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  1. #1
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    Fixed gear in the UK?

    Hey,

    As with the majority of this forum I've been considering an entry level fixed (usual suspects of the Pista and IRO Mark V).

    However, neither of these are available here in the UK (as far as I know). Does anyone have any info about getting hold of either one of these over here? Am I going to get stung with huge tak/shipping/handling fees, or do you think Bianchi dealers in the UK (Evans cycles etc) would be able to order a Pista through there shop?

    Finally, anyone here from the UK who's had success/problems with getting hold of one of these fixies? You guys in the states have got it lucky......! I guess I could just but a flight out to NYC with a bike bag for a couple of days.....

    Many thanks,

    Daniel

  2. #2
    Carefree boycey's Avatar
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    There's an online company www.sortedcycles.co.uk who are able to source alot of stuff not ordinarily brought in by dealers. In 7 years as a courier I've never seen a single Pista (I think it's a USA only model) and only one IRO, and the owner of that imported it himself. You can get Specialized Langster & Fuji Track as complete bikes though.

  3. #3
    Senior Member mr_tom's Avatar
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    I have an IRO Highlander, which I ordered through HubJub: http://www.hubjub.co.uk.

    If you're in London, Condor produce some pretty decent street-fixable frames - I think they do a Pista all fixed up for about 600UKP.

  4. #4
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    Thanks guys,

    Yeah, I'd thought about the Condors...but I quite like the Bianchi (which by the sounds of things wouldn't be too common in london if I could get hold of one!) and the IRO.

    I actually sent an email to aw cycles, and got some some pretty quick replies saying that they could probably source one. I'll let you know how it works out.

    Thanks again,

    Daniel

  5. #5
    POWERCRANK addict markhr's Avatar
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    http://www.cyclingplus.co.uk/biketestdetails.asp?id=710

    Frame
    We tested an aluminium test Pista in C+136 but thanks to popular demand from the courier fraternity, Condor’s range now includes two steel offerings – there’s also the higher end Record version. For the standard Pista, Condor claim Dedacciai’s mid range SAT tubeset is similar in feel to Reynolds 631, but with added strength. Our bike was a 55cm with a 3cm sloping top tube, it actually feels larger – more like a 58. Like a track frame, backward facing horizontal dropouts allow easy adjustment to chain tension.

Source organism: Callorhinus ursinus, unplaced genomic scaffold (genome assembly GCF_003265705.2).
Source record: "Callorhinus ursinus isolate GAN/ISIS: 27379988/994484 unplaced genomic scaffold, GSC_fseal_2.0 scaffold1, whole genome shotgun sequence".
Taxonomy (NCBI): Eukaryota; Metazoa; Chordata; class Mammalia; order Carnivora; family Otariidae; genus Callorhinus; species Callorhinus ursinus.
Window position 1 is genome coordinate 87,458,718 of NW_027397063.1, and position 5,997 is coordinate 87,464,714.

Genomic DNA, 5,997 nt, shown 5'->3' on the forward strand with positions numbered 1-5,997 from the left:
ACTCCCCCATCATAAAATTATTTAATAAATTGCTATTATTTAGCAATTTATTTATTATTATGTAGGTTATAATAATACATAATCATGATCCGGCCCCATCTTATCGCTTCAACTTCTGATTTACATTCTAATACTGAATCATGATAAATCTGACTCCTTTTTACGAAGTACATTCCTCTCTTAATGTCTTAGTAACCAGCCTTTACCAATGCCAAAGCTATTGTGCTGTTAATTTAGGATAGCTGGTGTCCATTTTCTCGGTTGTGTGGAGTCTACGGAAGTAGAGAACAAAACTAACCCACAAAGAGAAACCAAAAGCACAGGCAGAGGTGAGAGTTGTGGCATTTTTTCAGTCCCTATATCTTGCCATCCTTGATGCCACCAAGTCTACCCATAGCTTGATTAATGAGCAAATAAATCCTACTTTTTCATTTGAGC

Rather than modifying a conventional track frame, it’s been designed with road use in mind. Bottom bracket height (10.7in) is slightly higher than standard road bikes (10.5in) for clearance but not as much as the unofficial ‘Manchester’ standard for banked track racing (11.25in) – so it’s easier to put your foot down at the lights. Also useful are the mounts for a bottle cage not found on track frames. The ITM Spider carbon blades are basic; good for ironing out road dimples yet stiff enough for the involved riding that’s suited to the bike. Alignment is almost perfect throughout, and the finish is also particularly good, with neat, filled TIG welding and classy, understated graphics that don’t shout for attention but turn heads amongst those in the know. Cool looking Baby Blue is the other colour on offer.
    Handling
    It takes a while to become a smooth talking, riding ‘fixer’ – as those who ride a fixed wheel are known. But with a little practise, there’s a real feeling of oneness with a bike whose wheels move only with the movement of your pedals. Acceleration and deceleration are more easily controlled, and there’s less chance of locking out the back in slippery conditions. Many couriers find fixed wheels far safer to ride as speed is capped and handling becomes more flowing, encouraging you to look ahead and take a more thoughtful line through traffic. Fixed wheels are good for training too, as they ensure an even cadence, help build up strength and keep you warm. The Pista’s tight rear triangle, with Rizzla-thin clearance between its 23c tyre and the seat tube allows no room for mudguards but ensures ultra crisp handling. Surprisingly, we didn’t have any problems with running the shorter than average crank lengths around the city – recommended for banked tracks – and were grateful for the extra clearance round bends. But what we particularly liked about the Pista was the additional freewheel on the flip side of the hub. This larger 17 tooth sprocket provides a smaller gear for hillier areas, while the freewheel ensures descents are lot less of a handful. We’d have preferred 17/18 tooth ratios to give a smaller gear of around 70in to keep you going with the flow on blustery winter city roads – you could always downsize the sprocket later in the year. All this can be specified on request, depending on personal fitness and intended use – others are bound to want a smaller gear still.

    Wheels
    Immediately noticeable are the oversized flanges of the Pista’s EX cartridge bearing track hubs, the rear of which sports those two sprockets – the 16t fixed, and the 17t freewheel. Mavic CXP22s are a cheapish rim but a sensible winter choice, with a handy wear line indicator. In any case, riding fixed prolongs rim life, as much of the braking is done through the drivetrain. Tyres are Kevlar beaded Vittorio Zaffiro rubber. With a soft compound, they’re grippy on winter roads but not as durable as Conti’s Gatorskins, though their deep profile provides extra cornering clearance. The Pista uses a radially-spoked wheel up front, as much for looks as any weight or aerodynamic advantages, we suspect. Spokes laced radially can at times work loose – some wheel builders add a few drops of DT’s thin threadlock. 15mm nuts allow the rear wheel to be easily set on the horizontal dropouts and are matched at the front, which provides a welcome further deterrent to thieves.

    Equipment
    There’s not much to a fixed or singlespeed, and everything on the Pista is pretty much spot on for the price and use. Low maintenance costs are a real advantage to running a single gear, though with its extra freewheel sprocket, it’s one step up from a true bare bones bike. Stronglight’s cold forged cranks deserve particular praise, as they’re light and beautifully made – at 165mm, they might feel short at first but they’re good for spinning and when the track beckons, there’s more clearance on those banked turns. Handlebars and stem are matching oversized Big Logo and Big Piego, offering loads of stiffness when sprinting away from the lights and the chunky track chain should give plenty of life. The Shimano Tiagra brakeset guarantees precision braking – there are two levers for riding the bike as a singlespeed, rather than the single front calliper more common found on fixed wheels. It’s worth noting that the bike comes pretty much customised for individual use – including a pick of tyres, crank lengths, gear ratios, stems, and upgrades.